“The phenomenon of organized crime [in the Israeli-Arab sector] endangers Israel more than external threats,” Sa’ar said.
The current wave of Arab-Israeli violence is a greater threat to the State of Israel than Hamas and Hezbollah, Justice Minister Gideon Sa’ar told The Jerusalem PostMonday.
“The phenomenon of organized crime [in the Arab-Israeli sector] endangers Israel more than external threats,” he said in an interview that will appear in full in Friday’s Post.
Pressed if he really believed the issue was a greater threat to the country than threats posed by Hezbollah and Hamas, Sa’ar responded without hesitation, “In my view, yes.”
“If you do not know how to deal with this issue, it will cause neighborhoods to crumble to pieces from within,” he said.Addressing the potential pitfalls of involving the Shin Bet (Israel Security Agency) in combating the murder wave, as opposed to leaving the police to handle it, Sa’ar said the “Shin Bet Law empowers the agency to deal with organized crime,” such as the current Arab-Israeli wave of violence that is “undermining the foundations of the rule of law.”
“It is smart,” he said. “This is a hard situation, and we need all of the state authorities. We are not using them to replace the police tomorrow, but they [the Shin Bet] can help in different ways.”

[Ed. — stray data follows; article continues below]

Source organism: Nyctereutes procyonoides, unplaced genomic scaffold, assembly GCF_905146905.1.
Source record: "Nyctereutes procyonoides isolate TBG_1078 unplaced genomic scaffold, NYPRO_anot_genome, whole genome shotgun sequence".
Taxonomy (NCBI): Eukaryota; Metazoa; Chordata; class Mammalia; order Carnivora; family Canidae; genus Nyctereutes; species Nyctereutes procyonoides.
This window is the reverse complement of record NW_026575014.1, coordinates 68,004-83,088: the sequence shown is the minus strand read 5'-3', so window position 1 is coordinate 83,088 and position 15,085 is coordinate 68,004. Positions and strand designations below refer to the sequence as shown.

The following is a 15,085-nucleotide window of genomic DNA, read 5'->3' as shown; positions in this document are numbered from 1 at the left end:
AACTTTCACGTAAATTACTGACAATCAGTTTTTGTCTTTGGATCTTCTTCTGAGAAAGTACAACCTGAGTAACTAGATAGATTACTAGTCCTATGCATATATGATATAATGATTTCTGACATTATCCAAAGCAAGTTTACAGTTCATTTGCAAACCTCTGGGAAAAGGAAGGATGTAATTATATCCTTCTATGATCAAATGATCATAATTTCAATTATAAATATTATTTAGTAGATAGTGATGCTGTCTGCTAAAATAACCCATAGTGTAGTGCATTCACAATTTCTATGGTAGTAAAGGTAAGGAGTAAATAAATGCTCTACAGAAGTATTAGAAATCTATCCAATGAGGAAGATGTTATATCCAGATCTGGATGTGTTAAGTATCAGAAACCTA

When it was noted that many Shin Bet officials would prefer not to be involved in anything beyond their more regular counterterrorism mission, Sa’ar said: “They will come committed to the effort” when called on
JEWS AND ARABS protest outside the home of public security minister Amir Ohana in Tel Aviv, earlier this year, against the high crime rate and violence in the Israeli-Arab communities. (credit: MIRIAM ASTER/FLASH90)
Furthermore, elements of the current wave of violence also have spilled over into nationalistic crimes, and the Shin Bet’s capabilities were most appropriate for combating the approximate 500,000 illegal weapons in the Arab-Israel sector, he said.
Sa’ar later said in New Hope’s faction meeting he would insist on completing the passage of a bill requiring minimum jail sentences for possessing illegal weapons. He said he would also widen the authority of economic courts to take action against the tax evasion and money laundering of organized crime and enable police to take more steps to prevent evidence from being lost.
Ra’am (United Arab List) head Mansour Abbas on Monday told his faction he was worried about the security of Arab society, which is suffering from violence and crime.
“Happily there are practical steps that are advancing as part of the five-year plan for eradicating violence and crime,” he said. “Our priorities are eradicating violence and crime in the Arab sector, advancing construction programs and land allocation for Arab society through various committees, including recognition of Negev settlements, and economic development of the Negev.”
The passage of the budget is critical for implementing a change in policy to achieve the goals his party set, Abbas said.
“We [did] not make a coalition to break it up,” he said. “We want it to continue working and to continue to exist, but we are demanding that the government and coalition fulfill its promises to Ra’am.”